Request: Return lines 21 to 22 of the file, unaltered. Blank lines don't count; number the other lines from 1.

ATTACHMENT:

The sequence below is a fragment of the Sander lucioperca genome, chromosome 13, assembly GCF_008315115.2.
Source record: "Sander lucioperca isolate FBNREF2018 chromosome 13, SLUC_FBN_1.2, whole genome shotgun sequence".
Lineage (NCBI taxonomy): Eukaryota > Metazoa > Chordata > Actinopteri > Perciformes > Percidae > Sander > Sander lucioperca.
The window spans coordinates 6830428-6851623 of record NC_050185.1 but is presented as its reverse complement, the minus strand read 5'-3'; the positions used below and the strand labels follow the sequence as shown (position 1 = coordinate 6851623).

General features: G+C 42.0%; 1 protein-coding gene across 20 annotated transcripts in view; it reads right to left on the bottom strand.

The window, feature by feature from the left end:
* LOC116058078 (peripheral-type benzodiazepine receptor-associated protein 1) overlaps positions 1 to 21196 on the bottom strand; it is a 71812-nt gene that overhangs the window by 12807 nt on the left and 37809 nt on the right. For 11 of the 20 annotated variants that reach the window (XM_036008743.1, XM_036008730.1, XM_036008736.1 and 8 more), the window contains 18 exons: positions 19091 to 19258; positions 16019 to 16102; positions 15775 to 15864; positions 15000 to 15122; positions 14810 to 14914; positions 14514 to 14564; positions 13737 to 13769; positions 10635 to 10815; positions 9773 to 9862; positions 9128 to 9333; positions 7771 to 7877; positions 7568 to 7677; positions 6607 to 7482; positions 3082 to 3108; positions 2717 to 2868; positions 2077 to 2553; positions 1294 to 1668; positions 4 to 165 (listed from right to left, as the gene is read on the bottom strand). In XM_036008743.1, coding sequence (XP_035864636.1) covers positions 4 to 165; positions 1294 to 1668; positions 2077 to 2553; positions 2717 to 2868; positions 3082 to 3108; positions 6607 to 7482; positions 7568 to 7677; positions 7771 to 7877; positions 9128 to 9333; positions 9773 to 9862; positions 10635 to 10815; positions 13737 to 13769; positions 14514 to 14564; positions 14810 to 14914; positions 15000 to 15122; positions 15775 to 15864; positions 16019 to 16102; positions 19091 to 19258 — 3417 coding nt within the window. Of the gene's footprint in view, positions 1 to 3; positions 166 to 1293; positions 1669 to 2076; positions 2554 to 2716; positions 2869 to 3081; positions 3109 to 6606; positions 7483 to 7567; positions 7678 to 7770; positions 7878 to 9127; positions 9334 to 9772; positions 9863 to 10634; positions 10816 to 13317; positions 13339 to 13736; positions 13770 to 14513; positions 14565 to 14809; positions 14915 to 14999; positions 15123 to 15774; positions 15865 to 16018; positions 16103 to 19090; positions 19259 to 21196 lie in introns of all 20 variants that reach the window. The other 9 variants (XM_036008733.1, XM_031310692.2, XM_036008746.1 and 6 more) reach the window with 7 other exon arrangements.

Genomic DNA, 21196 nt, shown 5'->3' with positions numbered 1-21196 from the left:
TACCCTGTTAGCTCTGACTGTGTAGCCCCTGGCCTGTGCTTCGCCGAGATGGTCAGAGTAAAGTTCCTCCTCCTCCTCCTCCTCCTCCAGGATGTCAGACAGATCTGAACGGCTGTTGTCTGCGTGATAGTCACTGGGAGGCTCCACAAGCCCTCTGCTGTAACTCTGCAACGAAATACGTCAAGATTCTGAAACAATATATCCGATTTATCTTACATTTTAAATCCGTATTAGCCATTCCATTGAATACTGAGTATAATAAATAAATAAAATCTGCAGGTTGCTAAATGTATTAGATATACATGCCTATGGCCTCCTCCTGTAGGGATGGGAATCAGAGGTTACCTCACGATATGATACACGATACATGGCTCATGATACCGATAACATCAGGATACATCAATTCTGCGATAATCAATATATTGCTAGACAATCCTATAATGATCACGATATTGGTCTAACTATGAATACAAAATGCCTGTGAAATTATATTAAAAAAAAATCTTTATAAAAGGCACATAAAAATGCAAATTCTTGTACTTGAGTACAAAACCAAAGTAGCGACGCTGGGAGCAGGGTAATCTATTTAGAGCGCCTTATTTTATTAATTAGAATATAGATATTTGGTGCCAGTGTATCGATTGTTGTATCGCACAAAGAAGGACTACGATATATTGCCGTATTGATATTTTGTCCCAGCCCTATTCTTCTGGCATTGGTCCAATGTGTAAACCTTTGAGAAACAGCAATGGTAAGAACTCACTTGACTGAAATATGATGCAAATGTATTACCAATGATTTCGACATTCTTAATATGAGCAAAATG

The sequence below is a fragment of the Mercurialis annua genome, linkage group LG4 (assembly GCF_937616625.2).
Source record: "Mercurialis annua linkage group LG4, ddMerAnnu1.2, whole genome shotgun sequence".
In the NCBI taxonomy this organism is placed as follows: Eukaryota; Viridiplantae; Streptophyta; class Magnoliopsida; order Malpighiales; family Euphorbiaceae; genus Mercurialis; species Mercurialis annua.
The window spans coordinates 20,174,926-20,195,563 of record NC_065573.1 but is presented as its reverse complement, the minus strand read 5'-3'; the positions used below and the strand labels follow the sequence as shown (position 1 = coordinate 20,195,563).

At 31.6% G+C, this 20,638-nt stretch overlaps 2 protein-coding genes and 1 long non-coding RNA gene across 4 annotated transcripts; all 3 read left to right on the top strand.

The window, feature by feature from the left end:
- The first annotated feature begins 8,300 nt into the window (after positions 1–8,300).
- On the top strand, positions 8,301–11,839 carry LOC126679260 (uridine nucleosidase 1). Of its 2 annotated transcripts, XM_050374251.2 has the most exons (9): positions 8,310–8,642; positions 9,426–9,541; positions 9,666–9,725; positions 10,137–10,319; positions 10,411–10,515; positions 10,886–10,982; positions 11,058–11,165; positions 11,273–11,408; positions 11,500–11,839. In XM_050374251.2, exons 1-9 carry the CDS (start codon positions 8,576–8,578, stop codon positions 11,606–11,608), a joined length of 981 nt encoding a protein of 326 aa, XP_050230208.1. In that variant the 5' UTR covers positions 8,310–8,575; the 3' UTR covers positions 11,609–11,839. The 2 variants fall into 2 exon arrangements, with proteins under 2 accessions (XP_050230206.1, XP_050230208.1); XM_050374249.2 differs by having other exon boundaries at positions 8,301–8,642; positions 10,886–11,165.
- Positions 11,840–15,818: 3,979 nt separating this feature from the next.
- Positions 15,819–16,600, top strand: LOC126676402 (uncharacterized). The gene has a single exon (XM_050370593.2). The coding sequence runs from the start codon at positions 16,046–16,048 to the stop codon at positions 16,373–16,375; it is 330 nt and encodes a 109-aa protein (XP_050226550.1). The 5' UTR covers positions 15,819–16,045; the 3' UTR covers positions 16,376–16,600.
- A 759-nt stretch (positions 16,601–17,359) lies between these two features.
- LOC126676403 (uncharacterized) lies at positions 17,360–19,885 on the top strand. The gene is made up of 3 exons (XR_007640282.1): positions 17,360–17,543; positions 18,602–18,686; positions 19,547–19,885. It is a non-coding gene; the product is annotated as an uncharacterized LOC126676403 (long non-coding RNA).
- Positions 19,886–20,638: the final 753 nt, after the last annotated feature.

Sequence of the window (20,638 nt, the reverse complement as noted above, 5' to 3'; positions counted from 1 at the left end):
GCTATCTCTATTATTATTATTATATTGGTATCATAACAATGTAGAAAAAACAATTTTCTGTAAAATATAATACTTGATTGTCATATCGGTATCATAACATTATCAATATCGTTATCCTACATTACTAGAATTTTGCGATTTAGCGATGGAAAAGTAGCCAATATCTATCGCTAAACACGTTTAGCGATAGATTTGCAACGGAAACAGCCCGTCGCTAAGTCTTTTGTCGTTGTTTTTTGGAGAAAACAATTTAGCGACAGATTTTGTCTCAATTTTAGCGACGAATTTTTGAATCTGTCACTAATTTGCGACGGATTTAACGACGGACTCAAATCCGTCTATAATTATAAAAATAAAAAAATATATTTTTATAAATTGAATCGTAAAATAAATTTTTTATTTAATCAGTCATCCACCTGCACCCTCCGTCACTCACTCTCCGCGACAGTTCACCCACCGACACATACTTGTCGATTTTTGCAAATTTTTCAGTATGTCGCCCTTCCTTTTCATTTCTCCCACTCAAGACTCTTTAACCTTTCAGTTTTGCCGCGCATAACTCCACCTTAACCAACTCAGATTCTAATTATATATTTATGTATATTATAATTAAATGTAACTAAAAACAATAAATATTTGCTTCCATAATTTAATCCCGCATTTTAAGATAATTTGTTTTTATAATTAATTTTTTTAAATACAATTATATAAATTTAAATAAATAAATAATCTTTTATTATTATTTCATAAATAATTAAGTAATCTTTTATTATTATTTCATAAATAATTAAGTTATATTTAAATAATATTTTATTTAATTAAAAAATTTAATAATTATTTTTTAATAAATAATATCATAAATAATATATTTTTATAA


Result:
- LOC126676403 (uncharacterized) lies at positions 17,360–19,885 on the top strand. The gene is made up of 3 exons (XR_007640282.1): positions 17,360–17,543; positions 18,602–18,686; positions 19,547–19,885. It is a non-coding gene; the product is annotated as an uncharacterized LOC126676403 (long non-coding RNA).
- Positions 19,886–20,638: the final 753 nt, after the last annotated feature.